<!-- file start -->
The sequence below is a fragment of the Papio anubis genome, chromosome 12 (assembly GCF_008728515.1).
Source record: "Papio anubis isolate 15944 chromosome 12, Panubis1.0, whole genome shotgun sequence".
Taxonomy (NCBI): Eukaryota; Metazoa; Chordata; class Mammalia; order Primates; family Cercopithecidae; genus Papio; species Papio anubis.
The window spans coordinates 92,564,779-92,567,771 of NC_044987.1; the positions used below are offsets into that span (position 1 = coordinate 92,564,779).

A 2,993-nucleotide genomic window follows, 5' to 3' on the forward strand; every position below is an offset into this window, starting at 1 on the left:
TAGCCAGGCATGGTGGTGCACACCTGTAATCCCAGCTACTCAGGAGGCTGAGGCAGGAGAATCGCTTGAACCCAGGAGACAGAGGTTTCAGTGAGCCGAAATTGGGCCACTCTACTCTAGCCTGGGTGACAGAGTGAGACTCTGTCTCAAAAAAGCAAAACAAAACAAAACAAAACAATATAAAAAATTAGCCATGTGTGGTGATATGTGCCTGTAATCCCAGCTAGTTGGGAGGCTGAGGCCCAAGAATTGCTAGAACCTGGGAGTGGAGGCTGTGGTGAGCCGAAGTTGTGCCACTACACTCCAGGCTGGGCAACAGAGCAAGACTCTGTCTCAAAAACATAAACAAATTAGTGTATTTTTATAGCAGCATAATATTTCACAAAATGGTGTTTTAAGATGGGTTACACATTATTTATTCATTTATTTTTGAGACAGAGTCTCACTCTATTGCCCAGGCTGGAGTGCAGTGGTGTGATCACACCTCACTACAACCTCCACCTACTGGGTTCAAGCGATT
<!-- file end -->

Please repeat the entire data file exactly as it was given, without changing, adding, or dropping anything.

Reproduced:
The sequence below is a fragment of the Papio anubis genome, chromosome 12 (assembly GCF_008728515.1).
Source record: "Papio anubis isolate 15944 chromosome 12, Panubis1.0, whole genome shotgun sequence".
Taxonomy (NCBI): Eukaryota; Metazoa; Chordata; class Mammalia; order Primates; family Cercopithecidae; genus Papio; species Papio anubis.
The window spans coordinates 92,564,779-92,567,771 of NC_044987.1; the positions used below are offsets into that span (position 1 = coordinate 92,564,779).

A 2,993-nucleotide genomic window follows, 5' to 3' on the forward strand; every position below is an offset into this window, starting at 1 on the left:
TAGCCAGGCATGGTGGTGCACACCTGTAATCCCAGCTACTCAGGAGGCTGAGGCAGGAGAATCGCTTGAACCCAGGAGACAGAGGTTTCAGTGAGCCGAAATTGGGCCACTCTACTCTAGCCTGGGTGACAGAGTGAGACTCTGTCTCAAAAAAGCAAAACAAAACAAAACAAAACAATATAAAAAATTAGCCATGTGTGGTGATATGTGCCTGTAATCCCAGCTAGTTGGGAGGCTGAGGCCCAAGAATTGCTAGAACCTGGGAGTGGAGGCTGTGGTGAGCCGAAGTTGTGCCACTACACTCCAGGCTGGGCAACAGAGCAAGACTCTGTCTCAAAAACATAAACAAATTAGTGTATTTTTATAGCAGCATAATATTTCACAAAATGGTGTTTTAAGATGGGTTACACATTATTTATTCATTTATTTTTGAGACAGAGTCTCACTCTATTGCCCAGGCTGGAGTGCAGTGGTGTGATCACACCTCACTACAACCTCCACCTACTGGGTTCAAGCGATT